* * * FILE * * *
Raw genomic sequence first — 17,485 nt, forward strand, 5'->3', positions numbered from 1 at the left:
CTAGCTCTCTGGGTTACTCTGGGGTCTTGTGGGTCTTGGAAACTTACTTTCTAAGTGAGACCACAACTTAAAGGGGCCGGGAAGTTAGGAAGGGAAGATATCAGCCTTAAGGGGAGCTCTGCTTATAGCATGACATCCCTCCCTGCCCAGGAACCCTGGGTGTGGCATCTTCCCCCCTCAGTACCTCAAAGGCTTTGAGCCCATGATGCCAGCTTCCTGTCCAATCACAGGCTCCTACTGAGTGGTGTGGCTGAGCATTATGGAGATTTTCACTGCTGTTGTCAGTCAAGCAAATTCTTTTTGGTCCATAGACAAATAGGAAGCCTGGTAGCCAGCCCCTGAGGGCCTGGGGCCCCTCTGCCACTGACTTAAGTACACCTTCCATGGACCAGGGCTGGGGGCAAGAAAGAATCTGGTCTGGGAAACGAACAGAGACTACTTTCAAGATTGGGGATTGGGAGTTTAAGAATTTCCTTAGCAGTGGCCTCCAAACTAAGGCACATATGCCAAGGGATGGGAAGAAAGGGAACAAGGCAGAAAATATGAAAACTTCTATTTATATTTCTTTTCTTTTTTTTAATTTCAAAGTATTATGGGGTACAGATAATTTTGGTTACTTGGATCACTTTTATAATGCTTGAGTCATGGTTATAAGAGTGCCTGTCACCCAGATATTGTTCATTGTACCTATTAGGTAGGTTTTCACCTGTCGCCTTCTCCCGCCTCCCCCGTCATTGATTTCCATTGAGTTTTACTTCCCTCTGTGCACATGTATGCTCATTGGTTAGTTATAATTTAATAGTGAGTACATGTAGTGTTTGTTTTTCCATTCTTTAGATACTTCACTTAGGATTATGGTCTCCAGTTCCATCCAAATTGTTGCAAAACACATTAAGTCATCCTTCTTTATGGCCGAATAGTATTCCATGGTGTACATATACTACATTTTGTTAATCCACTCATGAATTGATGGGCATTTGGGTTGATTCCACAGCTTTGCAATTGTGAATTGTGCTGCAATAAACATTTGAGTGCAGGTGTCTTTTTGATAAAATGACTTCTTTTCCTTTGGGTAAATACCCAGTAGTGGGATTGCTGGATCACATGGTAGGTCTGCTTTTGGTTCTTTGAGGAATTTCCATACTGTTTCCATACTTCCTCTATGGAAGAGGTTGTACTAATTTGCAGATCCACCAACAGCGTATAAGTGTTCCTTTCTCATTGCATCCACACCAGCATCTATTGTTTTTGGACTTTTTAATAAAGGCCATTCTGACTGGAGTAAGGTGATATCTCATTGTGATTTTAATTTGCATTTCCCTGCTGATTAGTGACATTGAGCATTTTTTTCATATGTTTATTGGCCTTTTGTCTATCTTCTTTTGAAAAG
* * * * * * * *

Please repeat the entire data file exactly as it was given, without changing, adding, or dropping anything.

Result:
Raw genomic sequence first — 17,485 nt, forward strand, 5'->3', positions numbered from 1 at the left:
CTAGCTCTCTGGGTTACTCTGGGGTCTTGTGGGTCTTGGAAACTTACTTTCTAAGTGAGACCACAACTTAAAGGGGCCGGGAAGTTAGGAAGGGAAGATATCAGCCTTAAGGGGAGCTCTGCTTATAGCATGACATCCCTCCCTGCCCAGGAACCCTGGGTGTGGCATCTTCCCCCCTCAGTACCTCAAAGGCTTTGAGCCCATGATGCCAGCTTCCTGTCCAATCACAGGCTCCTACTGAGTGGTGTGGCTGAGCATTATGGAGATTTTCACTGCTGTTGTCAGTCAAGCAAATTCTTTTTGGTCCATAGACAAATAGGAAGCCTGGTAGCCAGCCCCTGAGGGCCTGGGGCCCCTCTGCCACTGACTTAAGTACACCTTCCATGGACCAGGGCTGGGGGCAAGAAAGAATCTGGTCTGGGAAACGAACAGAGACTACTTTCAAGATTGGGGATTGGGAGTTTAAGAATTTCCTTAGCAGTGGCCTCCAAACTAAGGCACATATGCCAAGGGATGGGAAGAAAGGGAACAAGGCAGAAAATATGAAAACTTCTATTTATATTTCTTTTCTTTTTTTTAATTTCAAAGTATTATGGGGTACAGATAATTTTGGTTACTTGGATCACTTTTATAATGCTTGAGTCATGGTTATAAGAGTGCCTGTCACCCAGATATTGTTCATTGTACCTATTAGGTAGGTTTTCACCTGTCGCCTTCTCCCGCCTCCCCCGTCATTGATTTCCATTGAGTTTTACTTCCCTCTGTGCACATGTATGCTCATTGGTTAGTTATAATTTAATAGTGAGTACATGTAGTGTTTGTTTTTCCATTCTTTAGATACTTCACTTAGGATTATGGTCTCCAGTTCCATCCAAATTGTTGCAAAACACATTAAGTCATCCTTCTTTATGGCCGAATAGTATTCCATGGTGTACATATACTACATTTTGTTAATCCACTCATGAATTGATGGGCATTTGGGTTGATTCCACAGCTTTGCAATTGTGAATTGTGCTGCAATAAACATTTGAGTGCAGGTGTCTTTTTGATAAAATGACTTCTTTTCCTTTGGGTAAATACCCAGTAGTGGGATTGCTGGATCACATGGTAGGTCTGCTTTTGGTTCTTTGAGGAATTTCCATACTGTTTCCATACTTCCTCTATGGAAGAGGTTGTACTAATTTGCAGATCCACCAACAGCGTATAAGTGTTCCTTTCTCATTGCATCCACACCAGCATCTATTGTTTTTGGACTTTTTAATAAAGGCCATTCTGACTGGAGTAAGGTGATATCTCATTGTGATTTTAATTTGCATTTCCCTGCTGATTAGTGACATTGAGCATTTTTTTCATATGTTTATTGGCCTTTTGTCTATCTTCTTTTGAAAAG